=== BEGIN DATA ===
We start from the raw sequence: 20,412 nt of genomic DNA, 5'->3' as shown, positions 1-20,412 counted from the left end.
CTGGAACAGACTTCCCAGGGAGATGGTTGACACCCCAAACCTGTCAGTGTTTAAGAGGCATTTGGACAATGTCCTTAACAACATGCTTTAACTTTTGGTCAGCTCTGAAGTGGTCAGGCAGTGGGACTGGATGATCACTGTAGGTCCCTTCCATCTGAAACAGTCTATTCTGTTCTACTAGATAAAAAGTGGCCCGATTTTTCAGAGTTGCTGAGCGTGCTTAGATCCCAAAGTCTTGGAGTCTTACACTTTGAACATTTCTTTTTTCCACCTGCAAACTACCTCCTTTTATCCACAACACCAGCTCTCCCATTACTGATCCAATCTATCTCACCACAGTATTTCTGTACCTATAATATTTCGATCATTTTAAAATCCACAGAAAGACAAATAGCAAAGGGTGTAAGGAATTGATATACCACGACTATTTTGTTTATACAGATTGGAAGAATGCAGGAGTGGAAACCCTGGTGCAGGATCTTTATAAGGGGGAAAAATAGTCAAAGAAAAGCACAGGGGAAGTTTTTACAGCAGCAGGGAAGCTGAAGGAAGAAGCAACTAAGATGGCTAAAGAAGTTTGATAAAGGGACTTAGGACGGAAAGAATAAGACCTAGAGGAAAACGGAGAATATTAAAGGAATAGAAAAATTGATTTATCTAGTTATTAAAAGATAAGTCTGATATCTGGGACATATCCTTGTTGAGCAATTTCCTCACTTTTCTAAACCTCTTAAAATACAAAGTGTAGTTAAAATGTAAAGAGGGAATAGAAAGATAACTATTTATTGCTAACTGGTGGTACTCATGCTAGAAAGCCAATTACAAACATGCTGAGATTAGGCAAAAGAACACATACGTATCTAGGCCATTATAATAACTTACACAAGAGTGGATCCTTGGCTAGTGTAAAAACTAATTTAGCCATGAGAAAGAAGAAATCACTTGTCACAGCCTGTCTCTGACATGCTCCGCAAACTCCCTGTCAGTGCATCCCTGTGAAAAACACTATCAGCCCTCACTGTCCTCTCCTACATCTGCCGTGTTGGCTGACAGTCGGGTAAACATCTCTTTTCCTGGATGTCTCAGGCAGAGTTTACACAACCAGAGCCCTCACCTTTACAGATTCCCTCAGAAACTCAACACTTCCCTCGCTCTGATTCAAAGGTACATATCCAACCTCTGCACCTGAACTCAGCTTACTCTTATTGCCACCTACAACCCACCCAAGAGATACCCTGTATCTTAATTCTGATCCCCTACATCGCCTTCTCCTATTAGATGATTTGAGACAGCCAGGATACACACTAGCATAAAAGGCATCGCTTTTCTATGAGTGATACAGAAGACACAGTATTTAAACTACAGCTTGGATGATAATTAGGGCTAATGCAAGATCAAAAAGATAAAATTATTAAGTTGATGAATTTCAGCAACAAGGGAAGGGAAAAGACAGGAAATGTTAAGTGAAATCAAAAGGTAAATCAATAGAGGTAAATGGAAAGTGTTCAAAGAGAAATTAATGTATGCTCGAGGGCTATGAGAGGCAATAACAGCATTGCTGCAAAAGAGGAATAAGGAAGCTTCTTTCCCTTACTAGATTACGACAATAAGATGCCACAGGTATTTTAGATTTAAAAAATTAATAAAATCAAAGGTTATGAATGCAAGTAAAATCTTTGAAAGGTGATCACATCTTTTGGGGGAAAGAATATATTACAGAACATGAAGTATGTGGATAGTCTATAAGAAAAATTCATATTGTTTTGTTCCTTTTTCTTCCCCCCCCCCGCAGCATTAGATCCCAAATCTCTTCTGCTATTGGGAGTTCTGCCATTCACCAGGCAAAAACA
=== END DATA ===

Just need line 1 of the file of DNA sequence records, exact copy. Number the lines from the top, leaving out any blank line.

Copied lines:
We start from the raw sequence: 20,412 nt of genomic DNA, 5'->3' as shown, positions 1-20,412 counted from the left end.